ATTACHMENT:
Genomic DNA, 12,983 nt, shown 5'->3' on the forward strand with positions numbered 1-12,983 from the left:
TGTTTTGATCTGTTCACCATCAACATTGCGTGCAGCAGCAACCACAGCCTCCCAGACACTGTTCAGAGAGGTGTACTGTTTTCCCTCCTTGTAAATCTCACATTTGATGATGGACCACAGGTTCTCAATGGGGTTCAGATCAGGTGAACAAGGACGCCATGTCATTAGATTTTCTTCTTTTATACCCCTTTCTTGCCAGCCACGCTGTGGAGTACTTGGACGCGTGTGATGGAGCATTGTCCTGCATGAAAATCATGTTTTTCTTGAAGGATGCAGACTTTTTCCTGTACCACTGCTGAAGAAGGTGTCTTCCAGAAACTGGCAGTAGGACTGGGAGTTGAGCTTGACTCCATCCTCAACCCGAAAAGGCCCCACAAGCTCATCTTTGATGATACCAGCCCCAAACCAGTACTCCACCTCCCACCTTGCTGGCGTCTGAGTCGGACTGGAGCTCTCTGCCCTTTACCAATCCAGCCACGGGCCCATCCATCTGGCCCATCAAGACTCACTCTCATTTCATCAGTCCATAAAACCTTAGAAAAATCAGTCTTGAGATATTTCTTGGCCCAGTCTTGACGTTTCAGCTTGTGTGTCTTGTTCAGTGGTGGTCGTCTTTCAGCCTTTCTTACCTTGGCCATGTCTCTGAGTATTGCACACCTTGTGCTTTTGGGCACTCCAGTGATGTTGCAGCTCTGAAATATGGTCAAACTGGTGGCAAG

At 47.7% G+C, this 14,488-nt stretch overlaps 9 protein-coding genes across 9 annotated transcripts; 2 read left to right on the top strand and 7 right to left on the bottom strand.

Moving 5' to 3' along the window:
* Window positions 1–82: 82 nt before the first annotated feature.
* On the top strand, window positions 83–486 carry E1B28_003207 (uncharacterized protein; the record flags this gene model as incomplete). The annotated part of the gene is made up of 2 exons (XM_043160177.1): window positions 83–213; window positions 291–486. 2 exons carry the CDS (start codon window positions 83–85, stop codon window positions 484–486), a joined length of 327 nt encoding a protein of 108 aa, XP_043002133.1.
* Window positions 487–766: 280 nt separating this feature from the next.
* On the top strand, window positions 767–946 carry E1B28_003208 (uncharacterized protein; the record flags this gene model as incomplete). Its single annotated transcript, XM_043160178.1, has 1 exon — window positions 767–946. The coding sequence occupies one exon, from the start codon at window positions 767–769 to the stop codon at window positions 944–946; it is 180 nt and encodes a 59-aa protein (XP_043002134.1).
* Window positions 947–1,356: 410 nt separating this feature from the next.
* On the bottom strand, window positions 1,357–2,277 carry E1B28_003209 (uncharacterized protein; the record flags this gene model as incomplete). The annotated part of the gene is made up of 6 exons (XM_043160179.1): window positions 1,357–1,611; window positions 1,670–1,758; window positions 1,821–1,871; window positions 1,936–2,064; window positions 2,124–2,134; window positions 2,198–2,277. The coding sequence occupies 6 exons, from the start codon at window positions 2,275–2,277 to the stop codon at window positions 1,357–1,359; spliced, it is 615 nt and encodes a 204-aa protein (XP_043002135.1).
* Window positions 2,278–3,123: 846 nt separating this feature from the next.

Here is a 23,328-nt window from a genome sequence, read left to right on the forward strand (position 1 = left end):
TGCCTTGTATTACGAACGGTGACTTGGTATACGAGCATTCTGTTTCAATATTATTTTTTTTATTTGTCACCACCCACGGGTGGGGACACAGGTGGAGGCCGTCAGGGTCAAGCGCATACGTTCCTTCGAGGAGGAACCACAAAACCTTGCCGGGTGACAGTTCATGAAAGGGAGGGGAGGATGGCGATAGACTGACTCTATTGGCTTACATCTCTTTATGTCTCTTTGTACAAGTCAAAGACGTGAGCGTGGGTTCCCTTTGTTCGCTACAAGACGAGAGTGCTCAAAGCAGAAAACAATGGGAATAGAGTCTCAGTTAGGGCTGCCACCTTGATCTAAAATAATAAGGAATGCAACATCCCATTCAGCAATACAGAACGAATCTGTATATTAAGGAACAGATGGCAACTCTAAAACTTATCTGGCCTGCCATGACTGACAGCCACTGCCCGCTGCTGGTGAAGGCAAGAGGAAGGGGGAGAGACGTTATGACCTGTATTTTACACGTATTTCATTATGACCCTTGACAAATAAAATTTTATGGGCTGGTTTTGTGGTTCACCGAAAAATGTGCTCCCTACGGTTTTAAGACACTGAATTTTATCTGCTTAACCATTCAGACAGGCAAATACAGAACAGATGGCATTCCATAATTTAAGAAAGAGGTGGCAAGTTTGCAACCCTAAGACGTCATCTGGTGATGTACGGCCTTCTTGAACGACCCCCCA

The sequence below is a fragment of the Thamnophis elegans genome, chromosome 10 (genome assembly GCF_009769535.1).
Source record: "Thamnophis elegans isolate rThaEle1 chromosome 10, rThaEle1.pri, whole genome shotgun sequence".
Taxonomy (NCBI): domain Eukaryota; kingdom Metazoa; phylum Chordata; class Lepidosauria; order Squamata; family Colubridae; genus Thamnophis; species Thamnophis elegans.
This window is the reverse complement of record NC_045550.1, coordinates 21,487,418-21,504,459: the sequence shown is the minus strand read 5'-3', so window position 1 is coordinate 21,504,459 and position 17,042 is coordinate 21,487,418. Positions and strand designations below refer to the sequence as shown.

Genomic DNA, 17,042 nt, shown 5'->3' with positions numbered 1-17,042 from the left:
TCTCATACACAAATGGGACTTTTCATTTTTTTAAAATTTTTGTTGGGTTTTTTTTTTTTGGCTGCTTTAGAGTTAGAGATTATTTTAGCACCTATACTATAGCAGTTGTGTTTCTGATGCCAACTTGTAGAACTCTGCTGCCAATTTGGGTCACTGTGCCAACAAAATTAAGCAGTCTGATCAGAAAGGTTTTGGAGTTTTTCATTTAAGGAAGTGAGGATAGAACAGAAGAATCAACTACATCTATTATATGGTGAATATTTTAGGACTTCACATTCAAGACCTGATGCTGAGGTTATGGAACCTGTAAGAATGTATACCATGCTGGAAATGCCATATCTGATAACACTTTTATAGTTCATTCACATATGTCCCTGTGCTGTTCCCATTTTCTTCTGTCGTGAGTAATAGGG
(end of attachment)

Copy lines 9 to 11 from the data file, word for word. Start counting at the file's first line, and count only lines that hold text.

* Window positions 947–1,356: 410 nt separating this feature from the next.
* On the bottom strand, window positions 1,357–2,277 carry E1B28_003209 (uncharacterized protein; the record flags this gene model as incomplete). The annotated part of the gene is made up of 6 exons (XM_043160179.1): window positions 1,357–1,611; window positions 1,670–1,758; window positions 1,821–1,871; window positions 1,936–2,064; window positions 2,124–2,134; window positions 2,198–2,277. The coding sequence occupies 6 exons, from the start codon at window positions 2,275–2,277 to the stop codon at window positions 1,357–1,359; spliced, it is 615 nt and encodes a 204-aa protein (XP_043002135.1).
* Window positions 2,278–3,123: 846 nt separating this feature from the next.